If you've been here a time or two, you know I’ve always believed there is a poem out there everywhere. So many of my ideas for poems come from people I see and places I go that I’m really never at a loss for something to write about. I’m constantly saying, “Now, there’s a poem.” Still I like to work with prompts. I keep a list of them that I get from the Writer’s Digest’s poetry editor, Robert Lee Brewer and his Poetic Asides blog. He posts a prompt every Wednesday. Sometimes he’ll combine it with a request that we write in a specific poetry form, e.g., Haiku, Nonet, Luc Bat, Tanka, Ekphrastic, Quatern, Tritina. So I get a prompt, but a poetry lesson as well. Robert writes about things he knows and loves. The words are simple, homey, about his wife and children. I relate to that. He also conducts two poem-a-day challenges a year in April and November. I’ve participated for the last several years. At the end of the month he asks us to submit a chapbook of our best few poems … [Read more...]

A well worthwhile workshop on metaphor

Now that the Women’s March is over, it was time to get back to my writing life. And I didn’t waste a minute to do that. I went to a metaphor workshop yesterday morning – the very next day after the march. And it was well worth it. It helped me look at the metaphors we use every day, and it gave me exercises to use for finding metaphors in my writing – especially my poems. Here I’d like to share a few quotes about metaphors and a poem that we read during the workshop. Sorry, the three short poems I wrote while trying my hand in metaphor are nowhere near ready for public eyes. Quotes: “One of the deepest pleasures of metaphor is that it says both things at once. It runs two tracks simultaneously.” ~Lia Purpura “Similes are stronger than adjectives and metaphors are stronger than similes.” ~Kaveh Akbar “The greatest thing by far is to be a master of metaphor. It is the one thing that cannot be learnt from others; and it is also a sign of genius.” ~Aristotle … [Read more...]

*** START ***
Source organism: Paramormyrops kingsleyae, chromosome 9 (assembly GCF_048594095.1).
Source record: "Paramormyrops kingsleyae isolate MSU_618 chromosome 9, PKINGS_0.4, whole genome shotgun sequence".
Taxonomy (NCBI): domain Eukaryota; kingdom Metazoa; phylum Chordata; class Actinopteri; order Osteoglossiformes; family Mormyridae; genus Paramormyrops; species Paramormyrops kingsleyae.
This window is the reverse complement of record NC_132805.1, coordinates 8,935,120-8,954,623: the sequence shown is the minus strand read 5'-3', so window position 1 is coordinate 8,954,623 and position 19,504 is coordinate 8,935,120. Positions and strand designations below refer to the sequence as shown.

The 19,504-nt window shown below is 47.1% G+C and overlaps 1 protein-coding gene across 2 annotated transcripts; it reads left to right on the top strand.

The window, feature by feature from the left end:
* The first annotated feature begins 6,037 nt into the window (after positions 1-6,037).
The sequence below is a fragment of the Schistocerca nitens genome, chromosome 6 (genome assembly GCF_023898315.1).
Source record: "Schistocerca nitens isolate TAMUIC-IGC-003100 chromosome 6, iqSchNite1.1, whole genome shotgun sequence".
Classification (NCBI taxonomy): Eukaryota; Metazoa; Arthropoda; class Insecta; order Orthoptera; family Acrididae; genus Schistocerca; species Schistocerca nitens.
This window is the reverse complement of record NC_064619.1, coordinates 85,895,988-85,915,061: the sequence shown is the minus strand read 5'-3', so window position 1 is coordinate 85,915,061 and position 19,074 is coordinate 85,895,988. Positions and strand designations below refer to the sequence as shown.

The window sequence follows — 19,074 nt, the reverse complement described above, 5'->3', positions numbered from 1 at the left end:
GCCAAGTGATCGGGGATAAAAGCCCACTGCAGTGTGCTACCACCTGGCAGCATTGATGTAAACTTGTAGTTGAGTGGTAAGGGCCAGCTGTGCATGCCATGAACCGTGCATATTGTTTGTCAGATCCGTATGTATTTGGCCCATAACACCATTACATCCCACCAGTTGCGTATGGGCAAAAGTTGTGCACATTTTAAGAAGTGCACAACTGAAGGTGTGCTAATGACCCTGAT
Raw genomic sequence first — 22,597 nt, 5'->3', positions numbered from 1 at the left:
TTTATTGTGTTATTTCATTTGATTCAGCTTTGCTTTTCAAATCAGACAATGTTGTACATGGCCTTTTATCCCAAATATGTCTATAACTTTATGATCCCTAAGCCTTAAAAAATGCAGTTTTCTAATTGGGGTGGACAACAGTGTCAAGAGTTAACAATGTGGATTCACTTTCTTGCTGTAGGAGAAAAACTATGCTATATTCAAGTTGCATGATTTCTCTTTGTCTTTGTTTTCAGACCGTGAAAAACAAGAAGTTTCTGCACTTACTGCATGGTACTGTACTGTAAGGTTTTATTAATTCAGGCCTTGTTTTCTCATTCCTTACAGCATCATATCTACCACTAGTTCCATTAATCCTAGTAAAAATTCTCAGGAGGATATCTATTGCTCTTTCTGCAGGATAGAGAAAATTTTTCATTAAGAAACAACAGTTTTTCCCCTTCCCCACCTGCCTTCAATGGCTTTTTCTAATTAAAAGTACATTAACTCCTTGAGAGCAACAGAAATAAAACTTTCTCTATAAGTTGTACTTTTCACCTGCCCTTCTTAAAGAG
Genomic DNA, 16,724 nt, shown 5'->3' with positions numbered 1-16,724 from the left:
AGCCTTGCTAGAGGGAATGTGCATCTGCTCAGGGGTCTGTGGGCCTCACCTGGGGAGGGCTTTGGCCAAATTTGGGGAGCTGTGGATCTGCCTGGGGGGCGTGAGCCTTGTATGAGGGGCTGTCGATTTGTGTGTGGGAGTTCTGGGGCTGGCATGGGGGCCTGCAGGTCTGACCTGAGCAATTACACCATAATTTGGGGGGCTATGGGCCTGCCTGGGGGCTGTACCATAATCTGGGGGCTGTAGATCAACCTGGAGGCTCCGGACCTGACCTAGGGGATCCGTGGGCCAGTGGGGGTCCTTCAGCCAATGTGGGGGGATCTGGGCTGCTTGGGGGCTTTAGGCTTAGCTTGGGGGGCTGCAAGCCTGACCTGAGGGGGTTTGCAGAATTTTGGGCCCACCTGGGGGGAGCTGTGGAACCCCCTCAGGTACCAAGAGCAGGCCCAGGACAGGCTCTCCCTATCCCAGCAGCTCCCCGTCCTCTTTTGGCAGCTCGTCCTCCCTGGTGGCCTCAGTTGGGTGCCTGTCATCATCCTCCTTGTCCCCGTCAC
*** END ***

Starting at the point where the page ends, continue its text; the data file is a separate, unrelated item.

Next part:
Some recently published poems

I recently had a poem published. So, I've decided to post that, and some of the others published in the last few months. Lately, I've been fooling around with 5-7-5 poems - like Haikus - but not confined to nature subjects. That's been a lot of fun - like writing 140-character poems shown below. Enjoy. Last Chance My last chance for a hug and the words, I love you died with him as he walked down the hall, into his dark room, and forever out of my sight. One Afternoon We turned left on 24th Street, driving slowly as the narrow road wound up and up. There was a light rainfall, just enough to sprinkle our windshield, but not enough to put our wipers on. The hills were bright green, like technicolor, and flecked with dark green clumps of trees and patches of mustard. When the sun appeared, they had an iridescence like mounds of emerald chips. Soon we were in wine country outside of Paso Robles, with rows and rows of budding vines surrounding us. We … [Read more...]

Poetry lessons learned at Esalen, Big Sur, Part 2